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A free floating commentary on culture, politics, economics, and religion based on a passionate commitment to the truth and a desire graciously to refute that which is contrary to it….
"He must hold firm to the sure word as taught, so that he may be able to give instruction in sound doctrine and also to confute those who contradict it."
--Titus 1:9, Revised Standard Version
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The European Union seems to have adopted a new rule: if a plan is not working, stick to it....But their strategy of denial—refusing to accept that Greece cannot pay its debts—has become untenable...
An orderly restructuring [for which the Economist advocates] would be risky. Doing it now would crystallise losses for banks and taxpayers across Europe. Nor would it, by itself, right Greece. The country’s economy is in deep recession and it is running a primary budget deficit (ie, before interest payments). Even if Greece restructures its debt and embraces the reforms demanded by the EU and IMF, it will need outside support for some years. That is bound to bring more fiscal-policy control from Brussels, turning the euro zone into a more politically integrated club. Even if that need not mean a superstate with its own finance ministry, the EU’s leaders have not started to explain the likely ramifications of all this to voters. But at least Greece and the markets would have a plan with a chance of working.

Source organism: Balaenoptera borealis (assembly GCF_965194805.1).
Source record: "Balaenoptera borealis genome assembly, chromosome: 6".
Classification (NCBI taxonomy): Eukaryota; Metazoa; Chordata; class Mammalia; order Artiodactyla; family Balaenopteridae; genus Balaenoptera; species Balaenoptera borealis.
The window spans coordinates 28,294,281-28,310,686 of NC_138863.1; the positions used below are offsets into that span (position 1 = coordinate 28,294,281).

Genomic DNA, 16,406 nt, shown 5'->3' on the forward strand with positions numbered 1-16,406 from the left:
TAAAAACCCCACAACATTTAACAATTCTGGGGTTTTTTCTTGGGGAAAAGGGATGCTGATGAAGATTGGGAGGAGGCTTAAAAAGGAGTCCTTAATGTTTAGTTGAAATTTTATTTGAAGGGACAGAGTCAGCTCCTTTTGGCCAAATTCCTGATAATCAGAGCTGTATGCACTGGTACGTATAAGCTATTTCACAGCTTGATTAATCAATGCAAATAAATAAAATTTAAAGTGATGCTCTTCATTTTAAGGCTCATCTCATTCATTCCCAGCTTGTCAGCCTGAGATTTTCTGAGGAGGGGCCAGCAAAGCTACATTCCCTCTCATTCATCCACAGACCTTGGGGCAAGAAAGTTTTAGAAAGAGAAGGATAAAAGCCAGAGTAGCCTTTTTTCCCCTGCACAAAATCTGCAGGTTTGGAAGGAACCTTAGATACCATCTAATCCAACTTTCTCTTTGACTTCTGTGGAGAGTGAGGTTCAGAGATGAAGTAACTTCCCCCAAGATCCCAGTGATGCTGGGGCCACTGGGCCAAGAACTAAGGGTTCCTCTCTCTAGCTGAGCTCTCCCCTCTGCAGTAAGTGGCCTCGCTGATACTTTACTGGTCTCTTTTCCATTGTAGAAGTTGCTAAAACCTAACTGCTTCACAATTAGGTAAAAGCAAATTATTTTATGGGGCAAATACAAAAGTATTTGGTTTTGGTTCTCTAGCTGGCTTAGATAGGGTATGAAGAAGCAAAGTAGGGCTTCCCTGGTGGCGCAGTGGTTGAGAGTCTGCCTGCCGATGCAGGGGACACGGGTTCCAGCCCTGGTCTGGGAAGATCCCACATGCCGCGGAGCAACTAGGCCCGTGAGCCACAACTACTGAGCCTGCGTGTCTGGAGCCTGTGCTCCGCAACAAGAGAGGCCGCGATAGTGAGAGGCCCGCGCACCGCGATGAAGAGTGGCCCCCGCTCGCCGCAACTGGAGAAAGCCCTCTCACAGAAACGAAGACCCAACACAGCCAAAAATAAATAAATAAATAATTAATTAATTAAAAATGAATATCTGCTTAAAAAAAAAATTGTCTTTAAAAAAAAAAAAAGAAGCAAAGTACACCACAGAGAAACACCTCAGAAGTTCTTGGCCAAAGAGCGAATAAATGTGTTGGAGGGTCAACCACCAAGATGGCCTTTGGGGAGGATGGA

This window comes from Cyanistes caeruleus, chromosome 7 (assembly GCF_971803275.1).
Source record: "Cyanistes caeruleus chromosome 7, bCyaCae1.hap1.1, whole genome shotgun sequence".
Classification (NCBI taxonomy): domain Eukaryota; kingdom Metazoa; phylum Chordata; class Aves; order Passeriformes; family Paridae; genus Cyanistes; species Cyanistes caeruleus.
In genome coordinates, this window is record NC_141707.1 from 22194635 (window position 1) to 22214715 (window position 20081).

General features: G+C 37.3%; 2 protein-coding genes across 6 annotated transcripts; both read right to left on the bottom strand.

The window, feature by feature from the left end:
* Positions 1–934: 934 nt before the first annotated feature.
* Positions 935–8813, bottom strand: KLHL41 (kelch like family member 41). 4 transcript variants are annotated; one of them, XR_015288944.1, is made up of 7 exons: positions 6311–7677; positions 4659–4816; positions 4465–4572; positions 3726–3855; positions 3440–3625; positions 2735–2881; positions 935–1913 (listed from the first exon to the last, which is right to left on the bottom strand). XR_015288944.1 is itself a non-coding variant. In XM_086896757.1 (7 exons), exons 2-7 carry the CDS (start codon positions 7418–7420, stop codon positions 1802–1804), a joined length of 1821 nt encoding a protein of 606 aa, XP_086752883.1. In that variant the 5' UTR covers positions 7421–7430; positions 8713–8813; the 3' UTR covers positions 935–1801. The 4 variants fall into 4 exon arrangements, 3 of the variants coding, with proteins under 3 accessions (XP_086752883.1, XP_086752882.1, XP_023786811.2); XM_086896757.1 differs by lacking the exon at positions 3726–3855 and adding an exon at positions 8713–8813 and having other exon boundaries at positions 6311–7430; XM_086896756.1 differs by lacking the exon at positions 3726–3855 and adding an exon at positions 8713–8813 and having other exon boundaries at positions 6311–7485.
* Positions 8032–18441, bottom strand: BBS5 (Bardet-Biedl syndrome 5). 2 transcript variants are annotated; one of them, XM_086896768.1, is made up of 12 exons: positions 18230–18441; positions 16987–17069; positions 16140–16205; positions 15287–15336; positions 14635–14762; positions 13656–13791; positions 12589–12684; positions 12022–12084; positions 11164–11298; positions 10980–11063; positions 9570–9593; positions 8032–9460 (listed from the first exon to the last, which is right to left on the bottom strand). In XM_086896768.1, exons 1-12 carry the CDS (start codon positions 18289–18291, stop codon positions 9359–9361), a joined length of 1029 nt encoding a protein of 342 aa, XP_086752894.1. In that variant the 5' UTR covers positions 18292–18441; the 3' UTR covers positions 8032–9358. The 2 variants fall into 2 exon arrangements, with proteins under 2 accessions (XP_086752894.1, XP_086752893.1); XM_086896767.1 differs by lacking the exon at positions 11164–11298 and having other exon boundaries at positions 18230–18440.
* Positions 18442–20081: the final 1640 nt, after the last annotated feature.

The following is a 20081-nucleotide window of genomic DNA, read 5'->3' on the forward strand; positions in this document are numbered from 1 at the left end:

No matter what fictions they concoct this week, the euro zone’s leaders will sooner or later face a choice between three options: massive transfers to Greece that would infuriate other Europeans; a disorderly default that destabilises markets and threatens the European project; or an orderly debt restructuring. This last option would entail a long period of external support for Greece, greater political union and a debate about the institutions Europe would then need. But it is the best way out for Greece and the euro. That option will not be available for much longer. Europe’s leaders must grab it while they can.
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Filed under: * Economics, Politics Economy Credit Markets Currency Markets Euro European Central Bank The Banking System/Sector The Credit Freeze Crisis of Fall 2008/The Recession of 2007-- Politics in General * International News & Commentary England / UK --Ireland Europe --European Sovereign Debt Crisis of 2010 France Germany Greece Portugal Spain
Next entry (above): Marta Andreasen—The EU’s Greek Revisionism
Previous entry (below): (FT) Flight from money market funds exposed to EU banks
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